Razor-fine layout lines
Buying a Marking Knife
Does it make sense to measure to 1/64", and then mark a line with a pencil point that's twice that width? Even a fine mechanical pencil proves no match for the precision of a marking knife. Here's what you need to know before buying one.
- We show a dedicated marking knife in these photos, but you can, in most cases, get good results using a utility or craft knife. However, beware that those knives' thin blades might flex and stray from your intended layout.
- You can buy individual left- and right-handed knives, as shown top right, or a knife with a dual-bevel blade below right. All have a flat face on the blade opposite the bevel, letting you place it tightly against a straightedge or mating workpiece for a precise mark. The left- and right-handed knives tend to have larger handles, making them easier to grasp if you have large hands.
Learn the basics first
•: Sharpen your knives on a fine-grit stone or sandpaper by simply pressing the bevel against the surface and dragging back and forth a few times. Remove the burr from the flat side by making a couple of passes on the abrasive. It won't take long to put a keen edge on the knife.
•: You don't need to score deeply, just enough that a chisel or handsaw will seat in the kerf. With coarse-grained woods, such as oak or ash, the marking knife might follow the grain rather than your straightedge. To avoid this, make the first scoring pass lightly, and follow with successively greater pressure, deepening the kerf.
Here are some examples of when a keen marking knife will leave a pencil looking dull.
A mortise-and-tenon joint requires a precise fit to be strong and attractive. To lay out a mortise, as shown on the table legs above right, first mark the mortise sides with a marking gauge. Next, mark the top and bottom of the mortise with a marking knife and a square. Once you've got a mortise located on one table leg, use it to lay out the mortise ends for the other legs. Simply clamp the legs together and grab a square to transfer the lines. You can also use your marking gauge or knife to mark the shoulders for the tenons on the mating workpieces.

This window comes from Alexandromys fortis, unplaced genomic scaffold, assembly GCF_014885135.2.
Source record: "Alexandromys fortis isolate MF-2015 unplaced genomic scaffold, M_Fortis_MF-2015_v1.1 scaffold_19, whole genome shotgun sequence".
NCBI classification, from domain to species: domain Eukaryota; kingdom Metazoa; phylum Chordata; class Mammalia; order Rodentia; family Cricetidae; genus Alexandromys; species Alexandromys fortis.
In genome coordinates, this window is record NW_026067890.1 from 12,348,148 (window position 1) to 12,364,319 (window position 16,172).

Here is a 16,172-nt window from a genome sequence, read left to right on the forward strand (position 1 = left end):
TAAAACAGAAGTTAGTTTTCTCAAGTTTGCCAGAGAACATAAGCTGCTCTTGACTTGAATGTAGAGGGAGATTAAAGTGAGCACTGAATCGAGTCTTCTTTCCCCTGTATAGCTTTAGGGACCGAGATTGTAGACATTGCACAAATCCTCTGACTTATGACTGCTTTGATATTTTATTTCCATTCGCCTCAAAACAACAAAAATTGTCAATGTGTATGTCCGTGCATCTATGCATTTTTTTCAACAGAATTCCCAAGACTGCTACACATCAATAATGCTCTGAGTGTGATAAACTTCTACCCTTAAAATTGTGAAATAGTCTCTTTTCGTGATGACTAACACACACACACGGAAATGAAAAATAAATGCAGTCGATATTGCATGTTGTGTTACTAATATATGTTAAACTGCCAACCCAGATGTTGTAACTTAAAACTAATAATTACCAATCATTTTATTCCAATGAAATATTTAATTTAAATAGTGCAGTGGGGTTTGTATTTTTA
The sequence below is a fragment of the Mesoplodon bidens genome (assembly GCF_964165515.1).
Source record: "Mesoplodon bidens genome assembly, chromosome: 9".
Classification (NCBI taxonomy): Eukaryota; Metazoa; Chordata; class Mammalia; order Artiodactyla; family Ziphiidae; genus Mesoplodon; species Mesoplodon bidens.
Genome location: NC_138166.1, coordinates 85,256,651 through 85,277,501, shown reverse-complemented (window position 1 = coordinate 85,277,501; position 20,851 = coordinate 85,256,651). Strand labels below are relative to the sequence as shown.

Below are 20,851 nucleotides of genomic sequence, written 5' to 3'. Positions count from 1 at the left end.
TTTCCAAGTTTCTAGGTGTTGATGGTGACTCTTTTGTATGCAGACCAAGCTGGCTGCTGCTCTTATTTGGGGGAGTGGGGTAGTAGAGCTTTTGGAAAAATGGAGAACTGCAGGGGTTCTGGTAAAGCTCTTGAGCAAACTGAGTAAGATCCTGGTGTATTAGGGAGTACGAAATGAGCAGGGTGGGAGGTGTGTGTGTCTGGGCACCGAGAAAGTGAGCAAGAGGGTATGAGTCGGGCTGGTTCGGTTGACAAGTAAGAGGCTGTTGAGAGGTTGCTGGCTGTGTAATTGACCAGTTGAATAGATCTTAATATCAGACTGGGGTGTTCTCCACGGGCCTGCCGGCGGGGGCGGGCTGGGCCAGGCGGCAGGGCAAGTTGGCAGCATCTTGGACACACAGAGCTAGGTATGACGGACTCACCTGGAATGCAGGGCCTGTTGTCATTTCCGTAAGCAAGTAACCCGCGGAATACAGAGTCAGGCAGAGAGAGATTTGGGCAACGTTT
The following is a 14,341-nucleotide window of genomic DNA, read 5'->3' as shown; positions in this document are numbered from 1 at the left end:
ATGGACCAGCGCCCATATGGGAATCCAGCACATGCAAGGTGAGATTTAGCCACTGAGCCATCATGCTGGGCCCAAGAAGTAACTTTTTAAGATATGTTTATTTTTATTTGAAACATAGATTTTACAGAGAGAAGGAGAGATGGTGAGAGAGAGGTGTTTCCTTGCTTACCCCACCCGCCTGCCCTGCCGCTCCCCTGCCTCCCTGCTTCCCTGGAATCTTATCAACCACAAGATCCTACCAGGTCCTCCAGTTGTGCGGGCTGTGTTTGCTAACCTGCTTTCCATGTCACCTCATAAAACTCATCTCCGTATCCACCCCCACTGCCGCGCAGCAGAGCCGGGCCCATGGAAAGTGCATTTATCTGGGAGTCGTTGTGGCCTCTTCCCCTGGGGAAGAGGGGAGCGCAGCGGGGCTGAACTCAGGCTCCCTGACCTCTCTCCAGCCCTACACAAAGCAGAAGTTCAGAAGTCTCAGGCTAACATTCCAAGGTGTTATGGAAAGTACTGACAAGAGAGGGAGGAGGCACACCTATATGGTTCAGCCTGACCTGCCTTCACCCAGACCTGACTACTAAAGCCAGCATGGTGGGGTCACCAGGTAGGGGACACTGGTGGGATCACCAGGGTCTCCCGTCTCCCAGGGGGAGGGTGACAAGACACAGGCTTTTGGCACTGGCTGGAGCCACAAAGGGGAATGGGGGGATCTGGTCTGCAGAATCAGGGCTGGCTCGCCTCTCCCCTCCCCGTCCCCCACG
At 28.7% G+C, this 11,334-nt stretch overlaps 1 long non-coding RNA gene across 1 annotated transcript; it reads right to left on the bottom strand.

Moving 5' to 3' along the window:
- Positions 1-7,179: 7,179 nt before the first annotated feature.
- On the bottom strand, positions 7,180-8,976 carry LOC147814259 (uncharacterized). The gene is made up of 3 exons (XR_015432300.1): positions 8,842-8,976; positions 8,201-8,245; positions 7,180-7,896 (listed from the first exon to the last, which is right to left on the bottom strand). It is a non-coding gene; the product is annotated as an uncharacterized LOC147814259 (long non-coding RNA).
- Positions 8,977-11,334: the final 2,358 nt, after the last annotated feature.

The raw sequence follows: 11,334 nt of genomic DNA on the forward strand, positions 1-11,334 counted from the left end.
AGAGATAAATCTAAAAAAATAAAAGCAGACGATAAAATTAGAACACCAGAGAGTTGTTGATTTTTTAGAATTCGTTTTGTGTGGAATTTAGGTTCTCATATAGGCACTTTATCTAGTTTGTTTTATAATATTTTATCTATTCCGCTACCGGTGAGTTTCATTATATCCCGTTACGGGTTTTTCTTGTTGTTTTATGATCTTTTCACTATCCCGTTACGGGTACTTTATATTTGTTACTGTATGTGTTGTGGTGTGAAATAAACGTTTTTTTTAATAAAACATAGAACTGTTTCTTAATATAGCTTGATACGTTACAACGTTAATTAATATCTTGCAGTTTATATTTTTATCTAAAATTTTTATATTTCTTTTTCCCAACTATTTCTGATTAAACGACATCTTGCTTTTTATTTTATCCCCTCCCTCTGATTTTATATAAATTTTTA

Sizing up project parts
Marking knives help you precisely transfer measurements when marking parts to size. For example, marking a piece of solid-wood edging to match a veneered panel, as shown right, gives you an exact fit. You can do this with any project part that must be cut to fit an existing opening or when making story sticks, templates used for marking and transferring measurements.
After scoring the pin-socket depth with a marking gauge, use a knife to define the tails.
Use your already-cut tail board to now mark the locations for the mating pins.
You enjoy two advantages when laying out dovetails with a marking knife, as shown right. First, you get the greater precision of the knife's keen edge, resulting in a better fit. And when you begin cutting the pins and tails, your chisel or handsaw slips into the knife-cut kerf for straighter, cleaner cuts.
Single-bevel marking knives: part #33N07.01 (right-hand bevel); #33N07.02 (left-hand bevel); $31.50 each, Lee Valley, 800-871-8158, leevalley.com.
Dual-bevel marking knife: part #885-2154, $50, Traditional Woodworker, 800-509-0081, traditionalwoodworker.com.
Dovetail markers: part #05N61.04 (6); #05N61.05 (8); #05N61.08 (14); $12.95 each, Lee Valley, 800-871-8158, leevalley.com.
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